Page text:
The star product around these parts is the raw-milk goat’s cheese made by Luís Martell and Lucía Torres at Era del Cardón, one of no less than 130 artisan queserías on the island. In the front room at the dairy Luís cut me a slice: it was firmly textured yet with a yielding creaminess, and typical of the island’s cheeses in its flattish shape and dun-coloured rind, which is cured by rubbing it with gofio. Beyond the window the family’s 630-strong herd of Majorera goats were idling among the strewn volcanic rocks, nibbling the dry grass as they wandered.
“When it rains and the lavender flowers bloom, you can smell that perfume in the milk,” said Lucía.
If the first phase of my island journey had been about raw materials, the second was about seeing what happens to them in the creative kitchens of Las Palmas.
My base in town was the Hotel Santa Catalina, whose recent lavish restoration has left its fin-de-siècle grand-hotel trappings gleamingly intact. From here it was a short walk along the seafront and into the barrio of Triana where evening strollers sauntered the cobbled streets in floral dresses and flip-flops. On a little square beside the grey cathedral, big white bignonia flowers littered the flagstones like discarded napkins.
You can eat like a king at posh harbourside joints such as Embarcadero (red tuna tataki and char-grilled turbot, watching the big yachts slide by) and at Siete Lagares in the uptown suburb of Tafira, which specialises in authentic versions of Gran Canarian classics such as rabbit en salmorejo, caldo de pescado (a fish stew served with gofio) and ropa vieja (“old clothes”, a ribsticking combo of chickpeas and mixed meats).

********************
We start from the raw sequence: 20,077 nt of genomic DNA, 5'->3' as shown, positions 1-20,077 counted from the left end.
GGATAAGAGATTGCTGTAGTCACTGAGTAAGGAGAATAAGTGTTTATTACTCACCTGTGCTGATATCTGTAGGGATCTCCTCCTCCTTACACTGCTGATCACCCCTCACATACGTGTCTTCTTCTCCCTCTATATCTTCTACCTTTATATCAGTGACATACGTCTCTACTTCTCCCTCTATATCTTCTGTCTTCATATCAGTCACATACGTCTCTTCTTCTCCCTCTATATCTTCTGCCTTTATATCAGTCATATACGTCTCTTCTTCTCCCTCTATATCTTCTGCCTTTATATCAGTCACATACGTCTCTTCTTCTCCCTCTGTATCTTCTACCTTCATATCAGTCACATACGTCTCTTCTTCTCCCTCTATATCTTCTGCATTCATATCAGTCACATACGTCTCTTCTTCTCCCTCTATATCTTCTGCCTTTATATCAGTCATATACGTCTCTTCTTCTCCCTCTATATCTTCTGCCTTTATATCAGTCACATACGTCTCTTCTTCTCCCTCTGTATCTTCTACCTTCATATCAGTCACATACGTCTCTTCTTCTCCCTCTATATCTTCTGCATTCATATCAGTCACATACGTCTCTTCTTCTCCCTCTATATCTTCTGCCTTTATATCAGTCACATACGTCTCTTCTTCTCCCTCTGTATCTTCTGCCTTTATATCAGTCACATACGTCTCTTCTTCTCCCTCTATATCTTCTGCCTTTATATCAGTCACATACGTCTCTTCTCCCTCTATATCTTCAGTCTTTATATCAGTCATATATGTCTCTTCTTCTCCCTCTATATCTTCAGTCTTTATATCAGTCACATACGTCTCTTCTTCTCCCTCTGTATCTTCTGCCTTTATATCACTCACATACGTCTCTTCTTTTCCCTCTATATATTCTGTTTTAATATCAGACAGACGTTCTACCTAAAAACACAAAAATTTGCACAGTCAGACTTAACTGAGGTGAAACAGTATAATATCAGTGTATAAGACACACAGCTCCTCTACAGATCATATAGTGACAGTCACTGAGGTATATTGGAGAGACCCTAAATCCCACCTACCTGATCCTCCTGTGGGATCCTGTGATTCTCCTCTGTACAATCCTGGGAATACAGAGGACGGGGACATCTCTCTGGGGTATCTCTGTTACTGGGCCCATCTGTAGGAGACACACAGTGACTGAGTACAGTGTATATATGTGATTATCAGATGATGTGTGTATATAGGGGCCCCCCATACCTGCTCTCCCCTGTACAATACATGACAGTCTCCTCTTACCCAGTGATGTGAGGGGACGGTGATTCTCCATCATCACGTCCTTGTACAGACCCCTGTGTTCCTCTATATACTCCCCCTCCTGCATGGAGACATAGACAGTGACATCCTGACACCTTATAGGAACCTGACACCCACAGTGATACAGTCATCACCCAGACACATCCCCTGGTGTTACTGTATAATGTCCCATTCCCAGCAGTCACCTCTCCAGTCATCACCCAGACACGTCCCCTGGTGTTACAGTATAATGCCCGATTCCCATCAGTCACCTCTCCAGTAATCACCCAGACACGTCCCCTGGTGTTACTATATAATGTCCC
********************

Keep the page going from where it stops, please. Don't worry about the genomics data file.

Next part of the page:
But the real excitements here are to be found in the new wave of chef-driven restaurants — Muxgo, Tabaiba, Hestia, Pícaro, El Equilibrista, Deliciosa Marta, and many more — that have been colonising the neighbourhoods of Vegueta, Triana and Las Canteras. In the past five years the scene has grown exponentially as young Gran Canarian cooks return from stages in big-name restaurants on the Spanish peninsula to join the food revolution in their hometown. Young women take some of the starring roles — most notably the extravagantly talented Iciar Pérez, chef at the Hotel Santa Catalina’s in-house restaurant Poemas. Among my favourite restaurants were the brilliant Qué Leche, one of the first of the new generation, and Bevir, where José Luis Espino served me a sublimely minimalist menú degustación based on vegetables, fruit and fish.
At Cuernocabra, a black room with an industrial look and a rock’n’roll vibe (incongruously located inside the Corte Inglés department store), chef Safe Cruz sat me down with a dish — locally grown avocado with a tartare of sea bream, a sauce blackened with squid ink, a volcanic dusting of dried black olives and fine salt crystals from the salt-flats of Bocacangrejo — that confirmed what I’d already suspected about the food scene on this Atlantic isle. If the plan is to repackage itself as a first class gastro-destination, Gran Canaria has all the ingredients for success.